Discussion:
Override/final/noexcept specifiers in templates
(too old to reply)
b***@gmail.com
2018-10-18 09:35:39 UTC
Permalink
Hi,

please consider following example:

namespace test1 {

struct base {};

template<class T>
struct derived : public base {
void foo() override {}
};
}

namespace test2 {

struct base {};

template<class T>
struct derived : public base {
void foo() final {}
};
}

namespace test3 {

struct base {
virtual void foo() noexcept = 0;
virtual ~base() = default;
};

template<typename T>
struct derived : public base {
void foo() override {}
};
}

Above snippet is well formed on g++ but ill-formed on clang with 3
compilation errors:
https://wandbox.org/permlink/78sOlRsl2iEI2oY7

I tried to find information in C++ standard about handling
override/final/noexcept specifiers in templates on and before instantiation
time but without success.
My question is: does above snippet reveals gap in C++ standard or maybe
just misbehaviour in one of compiler?

Regards,
Dawid
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Ville Voutilainen
2018-10-18 09:38:48 UTC
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Post by b***@gmail.com
Hi,
namespace test1 {
struct base {};
template<class T>
struct derived : public base {
void foo() override {}
};
}
namespace test2 {
struct base {};
template<class T>
struct derived : public base {
void foo() final {}
};
}
namespace test3 {
struct base {
virtual void foo() noexcept = 0;
virtual ~base() = default;
};
template<typename T>
struct derived : public base {
void foo() override {}
};
}
https://wandbox.org/permlink/78sOlRsl2iEI2oY7
I tried to find information in C++ standard about handling override/final/noexcept specifiers in templates on and before instantiation time but without success.
My question is: does above snippet reveals gap in C++ standard or maybe just misbehaviour in one of compiler?
All those test cases are ill-formed, no diagnostic required. Clang
chooses to diagnose them aggressively, GCC chooses not to.
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b***@gmail.com
2018-10-18 10:43:41 UTC
Permalink
Hi,

Ok, thanks for response.
Basing on your response my understanding is that there is no special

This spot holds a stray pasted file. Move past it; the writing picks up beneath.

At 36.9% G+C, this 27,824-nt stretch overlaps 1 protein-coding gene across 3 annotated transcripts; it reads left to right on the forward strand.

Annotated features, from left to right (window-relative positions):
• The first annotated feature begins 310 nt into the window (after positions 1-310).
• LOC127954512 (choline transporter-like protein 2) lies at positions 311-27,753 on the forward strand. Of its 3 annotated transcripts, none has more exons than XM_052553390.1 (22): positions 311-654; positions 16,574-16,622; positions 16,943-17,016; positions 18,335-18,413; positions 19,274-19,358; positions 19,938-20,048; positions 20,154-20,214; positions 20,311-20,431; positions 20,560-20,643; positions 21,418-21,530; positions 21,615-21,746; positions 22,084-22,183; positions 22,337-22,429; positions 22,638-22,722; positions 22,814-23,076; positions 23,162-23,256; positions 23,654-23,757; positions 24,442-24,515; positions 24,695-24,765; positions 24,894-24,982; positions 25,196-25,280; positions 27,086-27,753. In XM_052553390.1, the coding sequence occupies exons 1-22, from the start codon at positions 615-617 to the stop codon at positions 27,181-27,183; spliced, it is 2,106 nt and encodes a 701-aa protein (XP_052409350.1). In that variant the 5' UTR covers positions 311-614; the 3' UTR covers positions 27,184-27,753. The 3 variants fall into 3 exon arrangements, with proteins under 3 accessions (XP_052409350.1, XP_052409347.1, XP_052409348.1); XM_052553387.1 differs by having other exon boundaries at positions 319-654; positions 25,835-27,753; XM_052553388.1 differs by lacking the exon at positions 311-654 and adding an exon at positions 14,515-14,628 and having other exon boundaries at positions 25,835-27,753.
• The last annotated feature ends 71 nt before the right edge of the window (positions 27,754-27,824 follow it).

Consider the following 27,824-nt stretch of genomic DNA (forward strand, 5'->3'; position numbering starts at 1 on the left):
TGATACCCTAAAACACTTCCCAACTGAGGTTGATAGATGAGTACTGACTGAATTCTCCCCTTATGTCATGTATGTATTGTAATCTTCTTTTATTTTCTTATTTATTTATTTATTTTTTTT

treatment for override/final/noexcept in templates and just simple 2 phase
lookup rules applies here, right?
Also if everything is ill-formed it means g++ is wrong?

Regards,
Dawid
Post by b***@gmail.com
Post by b***@gmail.com
Hi,
namespace test1 {
struct base {};
template<class T>
struct derived : public base {
void foo() override {}
};
}
namespace test2 {
struct base {};
template<class T>
struct derived : public base {
void foo() final {}
};
}
namespace test3 {
struct base {
virtual void foo() noexcept = 0;
virtual ~base() = default;
};
template<typename T>
struct derived : public base {
void foo() override {}
};
}
Above snippet is well formed on g++ but ill-formed on clang with 3
https://wandbox.org/permlink/78sOlRsl2iEI2oY7
I tried to find information in C++ standard about handling
override/final/noexcept specifiers in templates on and before instantiation
time but without success.
Post by b***@gmail.com
My question is: does above snippet reveals gap in C++ standard or maybe
just misbehaviour in one of compiler?
All those test cases are ill-formed, no diagnostic required. Clang
chooses to diagnose them aggressively, GCC chooses not to.
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Ville Voutilainen
2018-10-18 10:45:49 UTC
Permalink
Post by b***@gmail.com
Hi,
Ok, thanks for response.
Basing on your response my understanding is that there is no special treatment for override/final/noexcept in templates and just simple 2 phase lookup rules applies here, right?
Also if everything is ill-formed it means g++ is wrong?
I said everything is ill-formed, no diagnostic required. g++ is not
required to diagnose that code by the standard, and is specifically
allowed not to diagnose it. The templates can never produce valid
specializations, but the declarations of the member functions
are never instantiated.
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b***@gmail.com
2018-10-18 11:37:22 UTC
Permalink
I simply missed the part saying that no diagnostic is required. Now I get
it. Thanks!
Regards,
Dawid
Post by b***@gmail.com
Post by b***@gmail.com
Hi,
Ok, thanks for response.
Basing on your response my understanding is that there is no special
treatment for override/final/noexcept in templates and just simple 2 phase
lookup rules applies here, right?
Post by b***@gmail.com
Also if everything is ill-formed it means g++ is wrong?
I said everything is ill-formed, no diagnostic required. g++ is not
required to diagnose that code by the standard, and is specifically
allowed not to diagnose it. The templates can never produce valid
specializations, but the declarations of the member functions
are never instantiated.
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To unsubscribe from this group and stop receiving emails from it, send an email to std-discussion+***@isocpp.org.
To post to this group, send email to std-***@isocpp.org.
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